A corroded pipe
Legal intricacies & diverging opinions emerge in the dismissal of a personal injury lawsuit, overruling a previous decision by the state’s Court of Appeals

On March 22, the North Carolina Supreme Court dismissed a tenant’s personal injury lawsuit against a landlord based on a natural gas explosion. The court was divided, with five judges voting to dismiss the suit and two dissenting. It overruled a decision of the North Carolina Court of Appeals (also split — see the November 2023 issue of BPN), holding that the plaintiff had presented enough evidence against the landlord to warrant a jury trial. The case is identified as Terry v. Public Service of North Carolina.


The events took place in Durham, North Carolina. In 2006, William Lucas leased a house to Stephanie and Anthony Terry. Gas appliances (a hot water heater and a furnace) were in a deep crawl space beneath the home’s bathroom. The natural gas utility was Public Service of North Carolina (PSNC).

These appliances were used uneventfully for more than 10 years. Anthony spoke with his landlord frequently over the years. Lucas regularly asked if there were any problems with the property. Anthony would always respond that everything was “fine.”

Smelling Gas


Then, in 2017, events took a tragic turn. In January of that year, the Terrys were away from home, taking their son to college. They got a call from Stephanie’s brother, who reported that he had seen a PSNC truck and a firetruck at the Terry home. He added that a neighbor had reported smelling natural gas near the home.

When the Terrys returned from their trip, there was no one at their home and they received no follow-up information from PSNC or the fire department. They did not report these events to their landlord, William Lucas.

That was not the extent of it. In March 2017, Anthony smelled natural gas while he was standing in the front yard of his residence. Also in March, a neighbor told Anthony that she smelled natural gas around his home. Anthony called PSNC and the fire department to report a gas odor outside his house, and they again responded to investigate.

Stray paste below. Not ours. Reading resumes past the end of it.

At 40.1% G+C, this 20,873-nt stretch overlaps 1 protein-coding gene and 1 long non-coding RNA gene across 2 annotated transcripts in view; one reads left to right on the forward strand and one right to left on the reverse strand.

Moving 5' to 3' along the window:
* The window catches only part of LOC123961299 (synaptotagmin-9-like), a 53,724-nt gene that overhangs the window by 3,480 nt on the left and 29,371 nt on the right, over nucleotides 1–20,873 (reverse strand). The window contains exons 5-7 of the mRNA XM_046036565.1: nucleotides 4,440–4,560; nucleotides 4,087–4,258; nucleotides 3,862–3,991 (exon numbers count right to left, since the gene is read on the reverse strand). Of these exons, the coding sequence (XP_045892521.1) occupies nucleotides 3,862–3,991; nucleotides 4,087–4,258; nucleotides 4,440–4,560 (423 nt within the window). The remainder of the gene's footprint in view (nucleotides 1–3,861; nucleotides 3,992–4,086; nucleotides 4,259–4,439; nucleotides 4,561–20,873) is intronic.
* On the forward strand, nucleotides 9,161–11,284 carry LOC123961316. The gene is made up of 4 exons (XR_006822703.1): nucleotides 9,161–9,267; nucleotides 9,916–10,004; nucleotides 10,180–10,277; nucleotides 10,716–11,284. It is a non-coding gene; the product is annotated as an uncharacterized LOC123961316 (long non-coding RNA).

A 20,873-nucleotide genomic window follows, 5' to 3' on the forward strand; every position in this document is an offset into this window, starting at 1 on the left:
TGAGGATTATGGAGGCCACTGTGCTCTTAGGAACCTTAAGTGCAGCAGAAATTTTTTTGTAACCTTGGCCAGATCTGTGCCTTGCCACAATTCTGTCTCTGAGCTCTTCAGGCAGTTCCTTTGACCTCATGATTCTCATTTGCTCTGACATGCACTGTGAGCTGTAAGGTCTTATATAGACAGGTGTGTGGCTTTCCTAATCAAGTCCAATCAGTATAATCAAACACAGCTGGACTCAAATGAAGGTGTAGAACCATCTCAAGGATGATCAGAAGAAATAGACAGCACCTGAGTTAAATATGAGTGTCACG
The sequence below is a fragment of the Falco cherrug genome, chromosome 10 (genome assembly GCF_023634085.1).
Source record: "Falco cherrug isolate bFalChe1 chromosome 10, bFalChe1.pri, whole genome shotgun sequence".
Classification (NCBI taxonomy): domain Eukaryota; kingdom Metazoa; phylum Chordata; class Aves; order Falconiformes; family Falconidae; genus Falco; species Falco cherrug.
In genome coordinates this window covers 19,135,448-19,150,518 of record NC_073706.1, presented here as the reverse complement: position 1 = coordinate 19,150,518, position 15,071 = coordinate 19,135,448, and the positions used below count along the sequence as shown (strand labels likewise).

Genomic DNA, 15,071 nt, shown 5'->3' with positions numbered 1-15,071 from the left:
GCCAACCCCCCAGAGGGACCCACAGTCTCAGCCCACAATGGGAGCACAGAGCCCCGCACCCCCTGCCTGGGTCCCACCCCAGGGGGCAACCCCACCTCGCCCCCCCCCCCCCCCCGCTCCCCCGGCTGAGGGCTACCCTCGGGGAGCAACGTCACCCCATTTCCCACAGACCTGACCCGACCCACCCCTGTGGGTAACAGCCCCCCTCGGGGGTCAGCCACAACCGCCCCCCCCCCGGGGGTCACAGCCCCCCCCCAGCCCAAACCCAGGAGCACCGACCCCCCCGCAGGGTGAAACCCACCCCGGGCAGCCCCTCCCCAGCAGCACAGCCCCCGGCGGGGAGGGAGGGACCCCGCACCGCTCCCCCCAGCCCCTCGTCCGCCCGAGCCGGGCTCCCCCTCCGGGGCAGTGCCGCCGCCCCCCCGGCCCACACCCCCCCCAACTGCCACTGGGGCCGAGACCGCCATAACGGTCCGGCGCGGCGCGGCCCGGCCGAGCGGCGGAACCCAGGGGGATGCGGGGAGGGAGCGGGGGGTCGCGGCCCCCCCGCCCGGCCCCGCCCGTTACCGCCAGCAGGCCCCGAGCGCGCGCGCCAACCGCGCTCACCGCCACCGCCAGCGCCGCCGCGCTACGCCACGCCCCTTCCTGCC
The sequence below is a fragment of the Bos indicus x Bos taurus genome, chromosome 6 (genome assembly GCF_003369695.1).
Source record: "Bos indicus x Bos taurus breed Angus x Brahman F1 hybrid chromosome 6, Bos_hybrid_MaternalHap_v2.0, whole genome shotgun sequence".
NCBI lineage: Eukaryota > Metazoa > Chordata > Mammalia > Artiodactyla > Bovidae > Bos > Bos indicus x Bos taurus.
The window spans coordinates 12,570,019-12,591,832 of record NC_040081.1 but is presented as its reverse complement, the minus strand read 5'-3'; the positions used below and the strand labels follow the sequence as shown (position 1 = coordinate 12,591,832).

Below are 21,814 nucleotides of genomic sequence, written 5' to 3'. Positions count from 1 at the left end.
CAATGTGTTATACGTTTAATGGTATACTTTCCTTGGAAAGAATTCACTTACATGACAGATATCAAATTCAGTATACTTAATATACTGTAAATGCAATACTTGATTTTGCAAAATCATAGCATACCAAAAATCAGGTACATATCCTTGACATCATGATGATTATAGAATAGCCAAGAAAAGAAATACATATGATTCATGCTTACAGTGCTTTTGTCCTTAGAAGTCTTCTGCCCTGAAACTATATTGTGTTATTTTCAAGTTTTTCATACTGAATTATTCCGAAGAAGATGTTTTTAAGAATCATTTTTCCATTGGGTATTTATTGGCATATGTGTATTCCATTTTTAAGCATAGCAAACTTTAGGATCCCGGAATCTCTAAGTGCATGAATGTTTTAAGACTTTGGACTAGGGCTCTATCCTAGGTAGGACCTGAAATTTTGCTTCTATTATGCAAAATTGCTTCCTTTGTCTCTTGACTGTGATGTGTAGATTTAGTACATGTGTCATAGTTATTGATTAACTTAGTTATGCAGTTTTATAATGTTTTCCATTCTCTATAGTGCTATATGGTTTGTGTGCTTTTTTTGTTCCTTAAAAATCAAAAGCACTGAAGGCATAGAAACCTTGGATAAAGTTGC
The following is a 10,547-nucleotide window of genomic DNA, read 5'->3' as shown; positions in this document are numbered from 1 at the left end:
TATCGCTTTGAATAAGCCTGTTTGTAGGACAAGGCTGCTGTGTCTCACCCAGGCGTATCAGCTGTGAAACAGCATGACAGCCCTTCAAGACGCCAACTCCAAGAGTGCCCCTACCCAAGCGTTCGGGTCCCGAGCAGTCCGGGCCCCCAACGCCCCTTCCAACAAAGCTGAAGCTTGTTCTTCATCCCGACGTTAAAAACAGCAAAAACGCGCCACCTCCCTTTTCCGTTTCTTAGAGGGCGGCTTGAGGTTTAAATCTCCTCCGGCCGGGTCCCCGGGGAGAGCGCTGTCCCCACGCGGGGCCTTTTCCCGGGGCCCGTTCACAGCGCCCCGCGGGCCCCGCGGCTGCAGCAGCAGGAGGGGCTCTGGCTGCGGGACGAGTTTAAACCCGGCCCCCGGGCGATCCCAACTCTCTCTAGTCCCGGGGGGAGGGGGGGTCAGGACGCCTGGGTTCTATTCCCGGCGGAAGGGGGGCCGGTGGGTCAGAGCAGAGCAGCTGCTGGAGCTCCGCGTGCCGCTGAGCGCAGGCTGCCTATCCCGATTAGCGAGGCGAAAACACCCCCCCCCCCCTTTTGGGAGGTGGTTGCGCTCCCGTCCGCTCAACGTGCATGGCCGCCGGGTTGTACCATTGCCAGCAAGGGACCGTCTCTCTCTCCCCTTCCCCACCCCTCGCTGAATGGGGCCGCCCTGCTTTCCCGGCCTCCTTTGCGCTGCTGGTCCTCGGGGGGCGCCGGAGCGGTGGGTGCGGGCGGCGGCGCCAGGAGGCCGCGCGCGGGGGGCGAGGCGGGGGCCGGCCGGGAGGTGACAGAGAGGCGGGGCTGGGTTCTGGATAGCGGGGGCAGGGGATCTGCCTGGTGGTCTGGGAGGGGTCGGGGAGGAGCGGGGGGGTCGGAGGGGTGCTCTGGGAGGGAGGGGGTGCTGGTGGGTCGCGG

They found no leaks in the exterior system but did not check inside. Again, the Terrys did not inform Lucas of these events, and no evidence was ever presented to show that he knew about them independently.

Corroded Gas Pipe

Weeks later, on April 13, Anthony walked into the bathroom. He turned on the light and an explosion immediately ensued. As a result of the explosion, the plaintiff suffered extremely serious burns all over his body, requiring extensive medical treatment. He remained in a coma for four months.

Examination of the property after the explosion revealed that the pipe supplying natural gas to the furnace was severely rusted and corroded. Over the years, a hole had developed in the bathroom flooring, above the furnace located in the crawl space. The hole measured approximately 10 to 12 inches long and an inch and a half wide. An expert witness hired by the Terrys opined that water had been leaking from the bathroom above onto the furnace pipe for approximately seven years, causing severe corrosion of the piping.

No Notice

The Terrys were aware of this hole and did not provide notice to Lucas regarding it (or regarding the water leak that caused the hole). They never expressed to Lucas any issues with the furnace, the flooring or unrepaired water leaks. On the other hand, Lucas had not inspected the furnace or any other part of the property since the Terrys occupied the property, nor did he inspect the furnace prior to commencement of the lease.